Even as emergency management officials in Texas scramble to rebuild after Hurricane Harvey, they acknowledge that they were unprepared for the scope and strength of the storm, which was made more severe by the effects of climate change.
The widespread destruction in Houston shows that the changing climate is a direct threat to our citizens' security right here at home. Hurricane Irma gaining strength in the Caribbean and threatening Florida and Puerto Rico is further worrying officials and emergency responders. It's clear that we need to think bigger and act now.
Emergency planners and military planners alike, at both FEMA and Department of Defense, routinely use exercise-planning tools like war-gaming to prepare for extreme weather events. We plan and exercise for a nuclear attack by North Korea. We prepare for the next phase of Russian and Chinese aggression. We prepare for deliberate terrorist attacks on the homeland. But we are not yet clear-eyed about the threat of extreme weather in the era of climate change.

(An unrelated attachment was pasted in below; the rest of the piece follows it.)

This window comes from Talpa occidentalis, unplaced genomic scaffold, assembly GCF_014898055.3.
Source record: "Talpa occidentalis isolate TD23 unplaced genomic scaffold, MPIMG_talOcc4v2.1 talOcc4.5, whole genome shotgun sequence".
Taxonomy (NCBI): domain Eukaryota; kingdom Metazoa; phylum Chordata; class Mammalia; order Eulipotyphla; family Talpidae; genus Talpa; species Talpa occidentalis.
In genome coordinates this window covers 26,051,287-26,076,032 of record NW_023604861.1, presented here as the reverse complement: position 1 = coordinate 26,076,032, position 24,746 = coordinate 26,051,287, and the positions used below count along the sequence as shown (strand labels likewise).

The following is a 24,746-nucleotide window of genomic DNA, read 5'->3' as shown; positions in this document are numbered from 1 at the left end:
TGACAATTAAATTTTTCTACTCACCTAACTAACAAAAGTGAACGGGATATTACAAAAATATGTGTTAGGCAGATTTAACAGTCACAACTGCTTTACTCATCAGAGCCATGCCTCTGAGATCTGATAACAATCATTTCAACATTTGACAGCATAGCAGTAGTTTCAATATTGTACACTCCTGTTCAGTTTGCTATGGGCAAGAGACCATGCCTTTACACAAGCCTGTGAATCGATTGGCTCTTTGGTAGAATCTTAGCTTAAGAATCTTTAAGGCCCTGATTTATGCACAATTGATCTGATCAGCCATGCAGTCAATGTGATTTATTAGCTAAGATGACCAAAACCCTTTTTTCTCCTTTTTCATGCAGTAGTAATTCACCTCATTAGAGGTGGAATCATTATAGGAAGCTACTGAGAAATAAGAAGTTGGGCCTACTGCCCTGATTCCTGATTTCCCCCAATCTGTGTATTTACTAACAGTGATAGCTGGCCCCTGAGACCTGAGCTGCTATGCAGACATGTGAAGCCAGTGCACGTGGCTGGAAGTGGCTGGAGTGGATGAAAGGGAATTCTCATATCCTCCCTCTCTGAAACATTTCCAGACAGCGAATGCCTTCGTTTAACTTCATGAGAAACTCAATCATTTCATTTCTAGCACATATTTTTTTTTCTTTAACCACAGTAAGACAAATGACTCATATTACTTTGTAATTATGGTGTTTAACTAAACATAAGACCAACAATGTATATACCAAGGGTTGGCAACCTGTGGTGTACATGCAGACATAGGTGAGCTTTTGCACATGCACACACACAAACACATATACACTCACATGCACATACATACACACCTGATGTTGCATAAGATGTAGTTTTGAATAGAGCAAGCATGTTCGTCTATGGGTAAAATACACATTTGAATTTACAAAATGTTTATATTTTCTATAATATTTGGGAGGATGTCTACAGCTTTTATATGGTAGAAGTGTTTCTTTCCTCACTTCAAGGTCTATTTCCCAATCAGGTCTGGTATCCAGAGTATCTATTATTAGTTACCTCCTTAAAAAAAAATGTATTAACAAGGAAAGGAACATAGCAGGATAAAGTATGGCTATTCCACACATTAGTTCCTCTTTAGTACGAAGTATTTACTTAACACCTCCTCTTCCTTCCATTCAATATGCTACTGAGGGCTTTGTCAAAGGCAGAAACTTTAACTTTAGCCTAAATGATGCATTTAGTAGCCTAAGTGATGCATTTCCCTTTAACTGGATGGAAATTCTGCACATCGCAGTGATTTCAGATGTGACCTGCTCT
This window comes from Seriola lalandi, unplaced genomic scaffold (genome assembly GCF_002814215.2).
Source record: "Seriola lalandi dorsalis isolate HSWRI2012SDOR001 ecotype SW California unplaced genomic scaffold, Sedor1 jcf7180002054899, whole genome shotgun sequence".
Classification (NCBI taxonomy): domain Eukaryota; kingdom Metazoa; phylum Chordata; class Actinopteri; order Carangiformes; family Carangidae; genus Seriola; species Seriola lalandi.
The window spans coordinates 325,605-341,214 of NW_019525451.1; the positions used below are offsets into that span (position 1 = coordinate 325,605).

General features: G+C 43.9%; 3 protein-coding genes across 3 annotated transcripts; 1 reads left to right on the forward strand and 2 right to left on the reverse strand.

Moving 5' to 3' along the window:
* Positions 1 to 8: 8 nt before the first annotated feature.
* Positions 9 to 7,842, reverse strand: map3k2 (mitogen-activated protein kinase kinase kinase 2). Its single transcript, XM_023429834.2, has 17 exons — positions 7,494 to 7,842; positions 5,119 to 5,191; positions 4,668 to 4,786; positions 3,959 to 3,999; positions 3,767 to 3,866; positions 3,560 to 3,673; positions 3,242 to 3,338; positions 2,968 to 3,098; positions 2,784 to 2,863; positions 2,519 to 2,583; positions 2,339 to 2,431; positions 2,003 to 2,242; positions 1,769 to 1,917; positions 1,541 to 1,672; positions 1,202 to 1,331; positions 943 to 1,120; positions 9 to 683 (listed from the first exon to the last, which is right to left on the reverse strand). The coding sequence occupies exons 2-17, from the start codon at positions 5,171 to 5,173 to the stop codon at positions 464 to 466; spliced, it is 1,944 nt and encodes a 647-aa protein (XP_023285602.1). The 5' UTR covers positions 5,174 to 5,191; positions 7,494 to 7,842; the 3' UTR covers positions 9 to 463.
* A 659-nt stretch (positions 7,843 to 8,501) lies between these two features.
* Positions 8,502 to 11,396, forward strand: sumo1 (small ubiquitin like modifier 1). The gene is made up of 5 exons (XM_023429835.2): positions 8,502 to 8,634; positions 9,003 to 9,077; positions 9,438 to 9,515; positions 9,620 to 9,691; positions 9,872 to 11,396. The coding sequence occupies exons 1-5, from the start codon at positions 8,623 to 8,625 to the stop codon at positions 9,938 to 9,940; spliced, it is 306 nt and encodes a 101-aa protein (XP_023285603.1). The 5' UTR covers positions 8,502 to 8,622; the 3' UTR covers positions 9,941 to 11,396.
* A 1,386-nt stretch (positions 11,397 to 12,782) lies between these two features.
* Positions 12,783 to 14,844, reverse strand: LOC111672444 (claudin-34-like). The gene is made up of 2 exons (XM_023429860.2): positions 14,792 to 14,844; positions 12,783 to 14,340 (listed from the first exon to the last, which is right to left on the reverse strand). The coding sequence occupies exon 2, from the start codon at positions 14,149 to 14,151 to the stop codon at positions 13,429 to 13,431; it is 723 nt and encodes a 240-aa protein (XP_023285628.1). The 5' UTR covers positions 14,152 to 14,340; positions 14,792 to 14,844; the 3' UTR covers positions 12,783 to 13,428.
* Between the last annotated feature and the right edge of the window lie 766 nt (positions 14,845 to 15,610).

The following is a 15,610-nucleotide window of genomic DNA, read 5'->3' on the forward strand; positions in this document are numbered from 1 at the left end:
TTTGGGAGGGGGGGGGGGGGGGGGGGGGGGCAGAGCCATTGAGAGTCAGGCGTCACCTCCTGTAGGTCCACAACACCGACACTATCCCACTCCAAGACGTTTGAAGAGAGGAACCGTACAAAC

Too many elected officials still deny that warming ocean and atmospheric temperatures are changing the strength and severity of storms. As a nation we have not even begun to adequately prepare for storms like Hurricane Harvey and Irma, and that leaves our citizens vulnerable.
Scientists are clear that climate change makes hurricanes like Harvey more powerful and dangerous through warmer air and water and rising sea levels. Above-average temperatures in the Gulf of Mexico caused Harvey to grow stronger and gather more moisture before making landfall, while rising sea levels contributed to Harvey's storm surge. After hitting land, Harvey stalled for many days over southeast Texas, contributing to the record rains in a pattern consistent with climate change.